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Using RSVP and Eye Movement Recording to Determine Usefulness of Information Content Definitions as Predictor for Reading Speed

23.438, Saturday, 17-May, 8:30 am - 12:30 pm, Banyan Breezeway
Session: Eye movements: Cognition

Yannik T. H. Schelske1, Tandra Ghose2, Thomas M. Breuel1; 1Department of Computer Science, University of Kaiserslautern, Germany, 2Department of Psychology, University of Kaiserslautern, Germany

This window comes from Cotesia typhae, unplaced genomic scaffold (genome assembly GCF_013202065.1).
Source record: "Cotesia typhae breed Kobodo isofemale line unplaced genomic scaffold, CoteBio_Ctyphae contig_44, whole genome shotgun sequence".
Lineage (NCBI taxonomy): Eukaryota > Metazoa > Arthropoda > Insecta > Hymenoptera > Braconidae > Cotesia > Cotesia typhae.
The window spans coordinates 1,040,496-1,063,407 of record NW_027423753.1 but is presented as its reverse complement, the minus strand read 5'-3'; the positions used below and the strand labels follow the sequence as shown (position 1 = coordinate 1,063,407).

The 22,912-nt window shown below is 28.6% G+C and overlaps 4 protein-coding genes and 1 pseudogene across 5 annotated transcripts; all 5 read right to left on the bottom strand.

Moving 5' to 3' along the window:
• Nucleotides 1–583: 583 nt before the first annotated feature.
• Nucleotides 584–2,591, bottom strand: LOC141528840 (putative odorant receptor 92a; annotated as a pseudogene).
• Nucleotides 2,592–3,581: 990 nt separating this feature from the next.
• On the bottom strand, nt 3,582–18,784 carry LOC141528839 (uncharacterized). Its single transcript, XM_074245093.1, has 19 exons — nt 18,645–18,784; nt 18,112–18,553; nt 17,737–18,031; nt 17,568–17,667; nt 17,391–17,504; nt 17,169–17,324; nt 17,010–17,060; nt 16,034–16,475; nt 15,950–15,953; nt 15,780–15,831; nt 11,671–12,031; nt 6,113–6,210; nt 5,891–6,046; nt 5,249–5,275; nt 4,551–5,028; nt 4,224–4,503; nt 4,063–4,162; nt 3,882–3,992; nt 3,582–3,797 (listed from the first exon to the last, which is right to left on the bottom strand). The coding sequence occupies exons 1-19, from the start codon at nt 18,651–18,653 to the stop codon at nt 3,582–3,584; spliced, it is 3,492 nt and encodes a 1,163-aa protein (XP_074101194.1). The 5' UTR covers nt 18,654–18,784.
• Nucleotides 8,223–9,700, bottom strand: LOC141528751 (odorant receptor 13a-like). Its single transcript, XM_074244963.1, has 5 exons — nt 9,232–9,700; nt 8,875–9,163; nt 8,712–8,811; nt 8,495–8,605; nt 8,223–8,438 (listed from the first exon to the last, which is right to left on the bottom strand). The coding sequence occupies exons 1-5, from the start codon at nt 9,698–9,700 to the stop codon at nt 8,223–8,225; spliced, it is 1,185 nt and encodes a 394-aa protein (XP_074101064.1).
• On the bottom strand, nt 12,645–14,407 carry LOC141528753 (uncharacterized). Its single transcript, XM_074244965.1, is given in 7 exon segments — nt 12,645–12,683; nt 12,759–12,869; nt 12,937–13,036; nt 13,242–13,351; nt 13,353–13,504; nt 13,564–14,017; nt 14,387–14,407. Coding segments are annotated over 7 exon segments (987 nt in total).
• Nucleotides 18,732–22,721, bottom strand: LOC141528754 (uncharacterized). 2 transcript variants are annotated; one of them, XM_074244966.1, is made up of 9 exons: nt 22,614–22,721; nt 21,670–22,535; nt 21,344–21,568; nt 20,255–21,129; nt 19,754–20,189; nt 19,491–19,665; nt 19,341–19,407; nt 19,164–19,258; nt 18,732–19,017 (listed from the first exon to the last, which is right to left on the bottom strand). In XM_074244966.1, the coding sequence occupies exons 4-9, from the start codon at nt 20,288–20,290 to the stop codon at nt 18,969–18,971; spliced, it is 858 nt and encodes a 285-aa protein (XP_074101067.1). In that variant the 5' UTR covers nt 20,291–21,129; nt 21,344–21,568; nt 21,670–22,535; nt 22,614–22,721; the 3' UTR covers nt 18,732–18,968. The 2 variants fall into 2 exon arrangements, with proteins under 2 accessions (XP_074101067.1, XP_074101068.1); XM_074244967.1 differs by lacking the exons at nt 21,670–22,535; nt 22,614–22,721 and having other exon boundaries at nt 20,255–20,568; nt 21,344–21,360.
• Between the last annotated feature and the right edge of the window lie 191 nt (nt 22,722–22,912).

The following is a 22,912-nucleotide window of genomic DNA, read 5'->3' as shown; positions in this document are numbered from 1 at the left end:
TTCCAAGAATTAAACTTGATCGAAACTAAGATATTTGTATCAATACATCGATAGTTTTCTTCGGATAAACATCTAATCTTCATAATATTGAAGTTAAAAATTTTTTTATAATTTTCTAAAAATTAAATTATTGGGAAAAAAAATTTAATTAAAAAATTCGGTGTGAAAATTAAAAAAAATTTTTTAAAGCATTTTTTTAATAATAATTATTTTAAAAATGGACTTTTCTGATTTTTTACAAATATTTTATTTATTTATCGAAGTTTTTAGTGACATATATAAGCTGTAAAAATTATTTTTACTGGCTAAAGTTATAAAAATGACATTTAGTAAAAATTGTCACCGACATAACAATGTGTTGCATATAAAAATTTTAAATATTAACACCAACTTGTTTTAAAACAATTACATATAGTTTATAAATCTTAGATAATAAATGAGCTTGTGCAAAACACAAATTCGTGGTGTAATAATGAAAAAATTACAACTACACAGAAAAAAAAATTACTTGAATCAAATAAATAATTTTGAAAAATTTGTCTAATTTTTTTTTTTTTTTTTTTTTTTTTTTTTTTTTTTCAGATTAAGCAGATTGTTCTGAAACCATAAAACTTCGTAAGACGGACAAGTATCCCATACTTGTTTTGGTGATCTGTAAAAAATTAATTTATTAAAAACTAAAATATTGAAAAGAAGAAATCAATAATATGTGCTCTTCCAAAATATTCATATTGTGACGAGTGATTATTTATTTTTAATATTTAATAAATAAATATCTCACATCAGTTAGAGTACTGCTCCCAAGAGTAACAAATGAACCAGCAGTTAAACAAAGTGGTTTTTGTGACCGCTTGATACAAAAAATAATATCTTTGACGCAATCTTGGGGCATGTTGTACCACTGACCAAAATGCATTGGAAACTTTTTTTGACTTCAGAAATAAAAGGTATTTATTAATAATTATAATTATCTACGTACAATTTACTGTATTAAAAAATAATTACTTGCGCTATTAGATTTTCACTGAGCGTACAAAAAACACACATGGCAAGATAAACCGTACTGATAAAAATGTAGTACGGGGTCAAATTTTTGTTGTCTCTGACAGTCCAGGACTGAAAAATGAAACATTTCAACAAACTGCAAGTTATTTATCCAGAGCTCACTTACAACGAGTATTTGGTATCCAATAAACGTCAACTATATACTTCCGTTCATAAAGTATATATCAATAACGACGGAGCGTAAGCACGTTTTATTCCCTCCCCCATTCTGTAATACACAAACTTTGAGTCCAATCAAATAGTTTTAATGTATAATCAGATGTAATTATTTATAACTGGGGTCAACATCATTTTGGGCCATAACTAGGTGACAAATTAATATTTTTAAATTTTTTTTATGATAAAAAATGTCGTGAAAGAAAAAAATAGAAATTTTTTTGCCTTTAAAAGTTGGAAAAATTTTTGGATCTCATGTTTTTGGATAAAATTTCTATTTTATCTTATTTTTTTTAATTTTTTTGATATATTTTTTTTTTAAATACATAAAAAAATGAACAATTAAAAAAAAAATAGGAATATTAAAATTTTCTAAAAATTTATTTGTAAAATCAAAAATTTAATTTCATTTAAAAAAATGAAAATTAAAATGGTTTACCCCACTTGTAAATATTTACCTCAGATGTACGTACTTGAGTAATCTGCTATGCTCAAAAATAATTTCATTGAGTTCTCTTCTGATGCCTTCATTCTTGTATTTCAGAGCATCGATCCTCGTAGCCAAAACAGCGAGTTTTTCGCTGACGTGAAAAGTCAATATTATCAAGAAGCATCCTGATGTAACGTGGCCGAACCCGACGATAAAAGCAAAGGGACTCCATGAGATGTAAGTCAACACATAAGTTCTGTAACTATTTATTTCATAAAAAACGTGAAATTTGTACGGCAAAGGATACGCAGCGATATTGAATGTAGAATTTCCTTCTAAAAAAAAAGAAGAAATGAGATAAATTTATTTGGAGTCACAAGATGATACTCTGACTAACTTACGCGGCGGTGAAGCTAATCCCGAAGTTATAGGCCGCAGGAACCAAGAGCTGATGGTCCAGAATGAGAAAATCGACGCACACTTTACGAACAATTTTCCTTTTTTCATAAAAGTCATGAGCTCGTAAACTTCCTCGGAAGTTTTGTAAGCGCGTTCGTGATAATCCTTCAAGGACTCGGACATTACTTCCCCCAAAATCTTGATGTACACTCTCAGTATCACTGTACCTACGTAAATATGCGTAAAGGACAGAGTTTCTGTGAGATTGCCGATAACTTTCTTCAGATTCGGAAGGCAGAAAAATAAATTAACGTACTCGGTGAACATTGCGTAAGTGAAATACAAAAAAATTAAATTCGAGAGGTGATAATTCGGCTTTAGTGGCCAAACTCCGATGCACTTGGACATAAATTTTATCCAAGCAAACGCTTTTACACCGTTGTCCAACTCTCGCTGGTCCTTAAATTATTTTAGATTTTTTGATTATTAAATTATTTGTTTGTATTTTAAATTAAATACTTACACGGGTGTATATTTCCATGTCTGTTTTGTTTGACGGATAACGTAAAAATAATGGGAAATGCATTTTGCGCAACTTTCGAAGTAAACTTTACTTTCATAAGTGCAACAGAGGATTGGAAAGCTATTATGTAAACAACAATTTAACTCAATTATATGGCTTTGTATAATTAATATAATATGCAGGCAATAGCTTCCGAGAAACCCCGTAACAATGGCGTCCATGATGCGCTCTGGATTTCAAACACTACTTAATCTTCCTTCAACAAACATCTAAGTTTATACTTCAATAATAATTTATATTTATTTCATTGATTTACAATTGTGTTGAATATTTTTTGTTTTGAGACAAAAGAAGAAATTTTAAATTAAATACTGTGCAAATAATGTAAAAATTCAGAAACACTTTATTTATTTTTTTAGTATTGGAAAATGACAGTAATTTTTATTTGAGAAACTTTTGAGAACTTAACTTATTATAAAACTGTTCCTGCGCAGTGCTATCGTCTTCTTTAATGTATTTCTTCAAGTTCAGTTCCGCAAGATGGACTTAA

It is well established that reading speed is affected by the information-content of words (Rayner et. al). There exist many different definitions of information-content. We used the normal and the maximal reading speed for a given sentence as measures to determine the usefulness of different information-content definitions. The normal reading speed of a participant was determined by recording the eye movements during a self-paced reading task (reading speed was actively controlled by the participant), the maximal reading speed of a participant was determined by adjusting the display duration of words in a staircase-based rapid serial visual presentation (RSVP) task (reading speed was passively controlled by the experimenter). The information-content of the words in the sentences were determined in multiple ways, namely based on transitional probability (McDonald & Shillcock, 2003) calculated from the British National Corpus (BNC), based on contextual predictability calculated from a cloze task (Frisson, Rayner & Pickering, 2005) and based on different n-gram probabilities calculated from the Google Books Corpus (GBC). We found that the eye movements in the self-paced reading task, indicative for the normal reading speed of the subject, were best predicted by information-content definitions which were based on contextual probability (i.e. broad semantic relationship between target word and the whole of the sentence), and that in contrast, display durations in the RSVP task, were best predicted by information-content definitions based on n-gram probabilities (i.e. narrow syntactical relationship between target word and a small word neighborhood). Our interpretation of these findings is that for early stages in the visual recognition process of words more simple characteristics (namely n-gram probabilities) are exploited whereas more complex characteristics namely contextual probability are later accessed to facilitate the recognition. We therefore suggest choosing the appropriate information-content definition to help understand the limitations of the reading process at different stages better.

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